Origins and inspirations
In 2012, another member of the Wolfire community invited me to participate in my first game jam. SteelRaven7, JohannesMP and myself took a week to make a game called FLAT with experimental movement controls for the first 7DFPS challenge.
I know that we'd each had some prior experience making games, but I think that all of us were keen to step up and stretch our abilities beyond the sort of work we had been doing, and that made for an exciting time.
Before the jam began, and before JohannesMP and I were recruited, SteelRaven7 had done some preliminary work on getting an Allegro based engine up and happening. The name "FLAT" was a working title, picked because the game wasn't going to have any verticality.
Well hello there, SteelRaven7 here. Just teamed up with a couple of persons from the wolfire community, Cheeseness and (possibly) Johannes. We’ll be working on a game with a new take on old school shooters, currently called FLAT. As the name implies, there will be no vertical axis to speak of (mostly because this is my first time coding a 3D FPS engine from scratch) which we hope won’t hinder the gameplay, but instead expand it due to some game design decisions, for example:
In addition to doing some preliminary tech work, SteelRaven7 had also put together an initial design doc that outlined the plans we had at the start of development, which you can read in full here. From the outset, our aim was to make something that was tuned to be short, but have a high skill ceiling that would hopefully allow players to feel like they were growing/improving across multiple attempts.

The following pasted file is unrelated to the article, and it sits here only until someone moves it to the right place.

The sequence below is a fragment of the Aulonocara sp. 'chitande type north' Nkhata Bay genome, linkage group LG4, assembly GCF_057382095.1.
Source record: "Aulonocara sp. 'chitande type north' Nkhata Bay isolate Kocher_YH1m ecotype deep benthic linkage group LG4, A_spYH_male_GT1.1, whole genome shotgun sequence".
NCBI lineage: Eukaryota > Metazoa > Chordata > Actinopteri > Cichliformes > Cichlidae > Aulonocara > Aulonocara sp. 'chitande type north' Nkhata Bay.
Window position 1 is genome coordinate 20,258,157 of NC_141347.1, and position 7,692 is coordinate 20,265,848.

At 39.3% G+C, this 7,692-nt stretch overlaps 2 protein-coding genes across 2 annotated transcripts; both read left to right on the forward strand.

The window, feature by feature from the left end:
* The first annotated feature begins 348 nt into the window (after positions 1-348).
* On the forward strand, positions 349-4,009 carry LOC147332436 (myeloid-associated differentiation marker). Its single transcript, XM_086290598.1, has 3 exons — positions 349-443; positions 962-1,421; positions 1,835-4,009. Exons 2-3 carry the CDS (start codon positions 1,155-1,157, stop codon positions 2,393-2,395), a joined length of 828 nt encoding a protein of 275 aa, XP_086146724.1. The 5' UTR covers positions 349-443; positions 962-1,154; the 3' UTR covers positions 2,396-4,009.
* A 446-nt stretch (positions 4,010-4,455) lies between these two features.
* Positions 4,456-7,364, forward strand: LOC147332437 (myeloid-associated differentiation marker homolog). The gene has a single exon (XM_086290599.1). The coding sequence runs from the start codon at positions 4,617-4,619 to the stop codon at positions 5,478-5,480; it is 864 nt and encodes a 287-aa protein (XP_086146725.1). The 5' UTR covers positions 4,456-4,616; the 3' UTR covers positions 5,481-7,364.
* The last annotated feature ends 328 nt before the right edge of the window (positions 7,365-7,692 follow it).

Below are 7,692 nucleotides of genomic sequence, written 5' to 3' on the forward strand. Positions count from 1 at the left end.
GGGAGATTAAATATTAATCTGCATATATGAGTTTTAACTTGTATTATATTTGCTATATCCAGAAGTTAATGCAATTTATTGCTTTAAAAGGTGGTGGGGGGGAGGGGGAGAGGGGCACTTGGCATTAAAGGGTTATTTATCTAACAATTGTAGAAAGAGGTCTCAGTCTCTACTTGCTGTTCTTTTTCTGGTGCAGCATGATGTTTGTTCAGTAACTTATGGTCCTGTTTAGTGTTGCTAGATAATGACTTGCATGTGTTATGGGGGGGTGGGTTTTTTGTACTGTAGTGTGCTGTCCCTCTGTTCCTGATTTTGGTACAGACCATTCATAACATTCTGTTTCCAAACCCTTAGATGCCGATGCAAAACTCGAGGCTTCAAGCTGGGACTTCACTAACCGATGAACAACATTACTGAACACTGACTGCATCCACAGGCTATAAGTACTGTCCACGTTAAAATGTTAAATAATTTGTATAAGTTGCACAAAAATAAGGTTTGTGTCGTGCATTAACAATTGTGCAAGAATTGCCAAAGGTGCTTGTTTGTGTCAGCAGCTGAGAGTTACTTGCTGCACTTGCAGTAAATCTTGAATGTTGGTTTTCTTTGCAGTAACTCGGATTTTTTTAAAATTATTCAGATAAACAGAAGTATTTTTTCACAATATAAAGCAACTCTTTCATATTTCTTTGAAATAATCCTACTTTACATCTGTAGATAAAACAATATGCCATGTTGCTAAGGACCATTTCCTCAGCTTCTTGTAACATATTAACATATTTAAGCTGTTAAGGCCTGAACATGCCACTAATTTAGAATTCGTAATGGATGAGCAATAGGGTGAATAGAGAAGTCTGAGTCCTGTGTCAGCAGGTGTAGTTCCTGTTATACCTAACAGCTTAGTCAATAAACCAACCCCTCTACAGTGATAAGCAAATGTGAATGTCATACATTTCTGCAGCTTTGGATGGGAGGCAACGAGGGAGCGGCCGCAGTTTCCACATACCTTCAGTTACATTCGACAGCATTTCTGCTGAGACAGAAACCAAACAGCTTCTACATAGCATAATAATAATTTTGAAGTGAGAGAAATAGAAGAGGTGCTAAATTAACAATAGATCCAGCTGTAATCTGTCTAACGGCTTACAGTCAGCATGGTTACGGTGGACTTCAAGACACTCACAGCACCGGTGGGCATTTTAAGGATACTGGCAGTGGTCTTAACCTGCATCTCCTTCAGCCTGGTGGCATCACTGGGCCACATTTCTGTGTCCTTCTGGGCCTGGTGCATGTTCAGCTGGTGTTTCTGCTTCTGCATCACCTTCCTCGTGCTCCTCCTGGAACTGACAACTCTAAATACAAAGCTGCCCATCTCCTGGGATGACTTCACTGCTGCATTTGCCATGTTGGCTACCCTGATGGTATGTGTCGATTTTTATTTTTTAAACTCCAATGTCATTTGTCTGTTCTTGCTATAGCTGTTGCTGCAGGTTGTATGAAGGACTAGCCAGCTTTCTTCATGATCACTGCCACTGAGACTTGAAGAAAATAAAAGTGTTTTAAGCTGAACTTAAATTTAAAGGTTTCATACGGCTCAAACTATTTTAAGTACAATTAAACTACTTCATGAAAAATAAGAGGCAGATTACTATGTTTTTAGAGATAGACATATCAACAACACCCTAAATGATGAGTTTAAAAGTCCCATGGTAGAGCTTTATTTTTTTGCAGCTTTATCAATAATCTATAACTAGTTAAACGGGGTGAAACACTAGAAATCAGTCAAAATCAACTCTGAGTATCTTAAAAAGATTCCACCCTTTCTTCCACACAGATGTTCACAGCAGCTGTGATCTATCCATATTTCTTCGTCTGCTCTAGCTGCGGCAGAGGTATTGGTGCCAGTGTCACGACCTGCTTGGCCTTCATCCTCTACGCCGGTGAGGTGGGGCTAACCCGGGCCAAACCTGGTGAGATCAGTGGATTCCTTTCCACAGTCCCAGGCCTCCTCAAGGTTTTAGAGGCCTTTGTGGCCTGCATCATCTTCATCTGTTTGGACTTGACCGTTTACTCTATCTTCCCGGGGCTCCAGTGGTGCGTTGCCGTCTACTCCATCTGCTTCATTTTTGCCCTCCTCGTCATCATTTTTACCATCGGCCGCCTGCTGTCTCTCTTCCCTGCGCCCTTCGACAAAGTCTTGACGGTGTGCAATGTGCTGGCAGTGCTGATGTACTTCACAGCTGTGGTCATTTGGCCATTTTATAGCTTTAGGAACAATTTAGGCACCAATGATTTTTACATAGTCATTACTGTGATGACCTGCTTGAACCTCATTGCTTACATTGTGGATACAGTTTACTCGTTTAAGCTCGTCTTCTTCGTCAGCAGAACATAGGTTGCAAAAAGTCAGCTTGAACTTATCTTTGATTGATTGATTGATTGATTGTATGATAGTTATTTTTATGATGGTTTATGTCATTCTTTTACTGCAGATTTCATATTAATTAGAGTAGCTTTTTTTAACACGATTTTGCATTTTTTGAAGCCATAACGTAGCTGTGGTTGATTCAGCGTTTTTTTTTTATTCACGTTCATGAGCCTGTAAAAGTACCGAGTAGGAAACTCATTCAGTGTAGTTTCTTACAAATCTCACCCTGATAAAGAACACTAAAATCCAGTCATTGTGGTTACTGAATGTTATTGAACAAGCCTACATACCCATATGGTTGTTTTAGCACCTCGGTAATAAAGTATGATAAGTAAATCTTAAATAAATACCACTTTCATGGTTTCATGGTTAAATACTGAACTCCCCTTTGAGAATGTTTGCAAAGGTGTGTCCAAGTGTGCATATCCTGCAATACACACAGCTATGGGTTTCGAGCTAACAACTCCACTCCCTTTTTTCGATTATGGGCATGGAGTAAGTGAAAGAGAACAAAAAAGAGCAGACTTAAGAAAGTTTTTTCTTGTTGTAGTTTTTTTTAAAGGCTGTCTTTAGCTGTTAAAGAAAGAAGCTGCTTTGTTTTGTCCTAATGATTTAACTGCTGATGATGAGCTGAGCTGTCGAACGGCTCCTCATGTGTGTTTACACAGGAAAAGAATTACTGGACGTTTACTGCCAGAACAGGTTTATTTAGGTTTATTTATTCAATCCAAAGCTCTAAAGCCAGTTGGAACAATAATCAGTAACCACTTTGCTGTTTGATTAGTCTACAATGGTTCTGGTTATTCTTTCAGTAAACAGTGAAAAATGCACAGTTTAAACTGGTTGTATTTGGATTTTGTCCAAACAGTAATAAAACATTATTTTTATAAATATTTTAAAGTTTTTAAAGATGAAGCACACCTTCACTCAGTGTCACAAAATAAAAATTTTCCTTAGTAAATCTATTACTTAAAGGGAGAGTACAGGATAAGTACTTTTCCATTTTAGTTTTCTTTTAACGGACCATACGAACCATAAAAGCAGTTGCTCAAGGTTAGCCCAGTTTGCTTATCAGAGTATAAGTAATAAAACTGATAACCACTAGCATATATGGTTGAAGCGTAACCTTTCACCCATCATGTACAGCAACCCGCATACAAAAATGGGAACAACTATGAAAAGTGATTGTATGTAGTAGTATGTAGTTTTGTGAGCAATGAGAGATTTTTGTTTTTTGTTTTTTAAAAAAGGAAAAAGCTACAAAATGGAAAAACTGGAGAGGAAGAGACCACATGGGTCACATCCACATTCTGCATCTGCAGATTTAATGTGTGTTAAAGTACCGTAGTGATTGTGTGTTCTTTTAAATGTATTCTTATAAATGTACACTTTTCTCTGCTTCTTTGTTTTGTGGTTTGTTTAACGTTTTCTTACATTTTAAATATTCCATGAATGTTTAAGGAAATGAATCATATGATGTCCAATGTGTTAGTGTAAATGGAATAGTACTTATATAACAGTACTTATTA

The initial intention was to have a control scheme similar to Dynamix's Tribes (which I've never played - I understand that the inspiration is visible to many players, though!), where players could hold down a button to remove friction, possibly with inertia being given by boost pads. We settled on something a little more interactive, drawing inspiration from the speed skating event in Epyx's Winter Games (which I'd played on my family's Amiga while growing up).
We didn't really have rigid roles across the jam, but primarily, SteelRaven7 focused on programming, JohannesMP worked on concept art and audio, and I focused on game art. We tried to publish test builds regularly across the jam, showing our progress as the game came together.
Once we'd established that we were going to be pursuing a skating mechanic over a skiing one, we leaned into that framing, adding reflections to suggest ice. To give the sense of an alien planet, I made a series of giant crystal formations to fill the landscape with.
We decided to make the end-game boss a glowy segmented dragon, which I think is the element of the game that the three of us had the most combined input into. JohannesMP gave us our first peek at it in the concept art above, I turned that into a 3D model, and SteelRaven7 wrote the code that brings it to life.
I modelled up a character that I hoped would convey a sense of sci-fi speed, giving them glowing neon trimmings, ice skates, and gauntlets. To speed things along so that rendering could happen unattended, I set up a bank of cameras and wrote a Blender script to export every frame from each of the game's 16 possible angles.